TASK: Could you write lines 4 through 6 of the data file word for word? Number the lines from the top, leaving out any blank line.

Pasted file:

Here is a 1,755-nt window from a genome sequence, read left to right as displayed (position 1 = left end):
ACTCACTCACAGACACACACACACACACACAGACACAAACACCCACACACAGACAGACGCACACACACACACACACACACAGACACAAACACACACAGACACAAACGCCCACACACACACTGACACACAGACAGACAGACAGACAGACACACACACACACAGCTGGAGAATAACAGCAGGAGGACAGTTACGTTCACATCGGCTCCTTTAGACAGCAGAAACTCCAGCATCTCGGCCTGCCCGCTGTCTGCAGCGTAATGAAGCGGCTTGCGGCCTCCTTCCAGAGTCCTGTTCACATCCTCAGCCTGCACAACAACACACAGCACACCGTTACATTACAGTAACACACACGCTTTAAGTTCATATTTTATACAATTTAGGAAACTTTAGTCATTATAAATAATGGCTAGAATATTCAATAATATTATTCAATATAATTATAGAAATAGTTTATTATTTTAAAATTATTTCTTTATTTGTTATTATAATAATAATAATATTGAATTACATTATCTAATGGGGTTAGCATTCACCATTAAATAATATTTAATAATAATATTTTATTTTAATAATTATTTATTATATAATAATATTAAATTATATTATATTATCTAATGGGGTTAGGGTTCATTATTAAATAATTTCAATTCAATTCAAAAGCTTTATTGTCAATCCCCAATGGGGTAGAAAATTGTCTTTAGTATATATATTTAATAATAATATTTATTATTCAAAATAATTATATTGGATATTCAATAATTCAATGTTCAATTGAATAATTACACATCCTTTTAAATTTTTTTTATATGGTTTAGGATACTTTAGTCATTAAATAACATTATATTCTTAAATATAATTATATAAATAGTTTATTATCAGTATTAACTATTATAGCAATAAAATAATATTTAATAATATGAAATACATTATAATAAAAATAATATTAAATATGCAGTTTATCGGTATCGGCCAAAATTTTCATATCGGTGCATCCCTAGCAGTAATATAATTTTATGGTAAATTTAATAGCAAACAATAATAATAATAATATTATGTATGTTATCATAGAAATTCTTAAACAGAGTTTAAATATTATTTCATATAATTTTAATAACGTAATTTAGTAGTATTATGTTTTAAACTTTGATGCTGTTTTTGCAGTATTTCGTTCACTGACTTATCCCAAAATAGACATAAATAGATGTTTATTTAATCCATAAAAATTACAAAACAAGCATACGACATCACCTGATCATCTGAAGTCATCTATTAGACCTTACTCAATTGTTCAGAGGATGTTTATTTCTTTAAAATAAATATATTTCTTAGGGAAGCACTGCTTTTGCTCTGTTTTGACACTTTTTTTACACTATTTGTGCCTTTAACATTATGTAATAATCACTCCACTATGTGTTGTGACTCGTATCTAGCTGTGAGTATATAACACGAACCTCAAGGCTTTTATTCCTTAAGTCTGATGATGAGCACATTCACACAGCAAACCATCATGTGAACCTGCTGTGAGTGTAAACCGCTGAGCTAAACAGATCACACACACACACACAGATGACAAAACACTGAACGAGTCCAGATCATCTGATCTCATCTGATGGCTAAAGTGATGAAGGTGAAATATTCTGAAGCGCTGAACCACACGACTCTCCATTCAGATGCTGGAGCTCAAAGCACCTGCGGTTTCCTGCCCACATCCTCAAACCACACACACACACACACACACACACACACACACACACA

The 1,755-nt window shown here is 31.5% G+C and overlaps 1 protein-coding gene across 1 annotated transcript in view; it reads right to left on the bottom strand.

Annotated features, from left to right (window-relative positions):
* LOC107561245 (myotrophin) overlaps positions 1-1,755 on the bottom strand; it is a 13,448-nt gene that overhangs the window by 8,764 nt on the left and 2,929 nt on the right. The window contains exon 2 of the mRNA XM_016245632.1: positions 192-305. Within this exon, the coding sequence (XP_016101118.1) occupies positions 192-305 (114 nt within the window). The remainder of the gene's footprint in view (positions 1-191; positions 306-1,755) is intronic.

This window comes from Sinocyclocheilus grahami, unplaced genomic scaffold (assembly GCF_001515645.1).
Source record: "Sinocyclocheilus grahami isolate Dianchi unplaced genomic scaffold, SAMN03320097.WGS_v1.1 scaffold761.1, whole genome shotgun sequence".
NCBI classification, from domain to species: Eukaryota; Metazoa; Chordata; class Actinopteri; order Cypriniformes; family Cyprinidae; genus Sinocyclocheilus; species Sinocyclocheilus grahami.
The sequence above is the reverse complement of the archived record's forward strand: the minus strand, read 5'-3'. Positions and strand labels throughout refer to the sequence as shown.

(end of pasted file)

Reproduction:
Annotated features, from left to right (window-relative positions):
* LOC107561245 (myotrophin) overlaps positions 1-1,755 on the bottom strand; it is a 13,448-nt gene that overhangs the window by 8,764 nt on the left and 2,929 nt on the right. The window contains exon 2 of the mRNA XM_016245632.1: positions 192-305. Within this exon, the coding sequence (XP_016101118.1) occupies positions 192-305 (114 nt within the window). The remainder of the gene's footprint in view (positions 1-191; positions 306-1,755) is intronic.

This window comes from Sinocyclocheilus grahami, unplaced genomic scaffold (assembly GCF_001515645.1).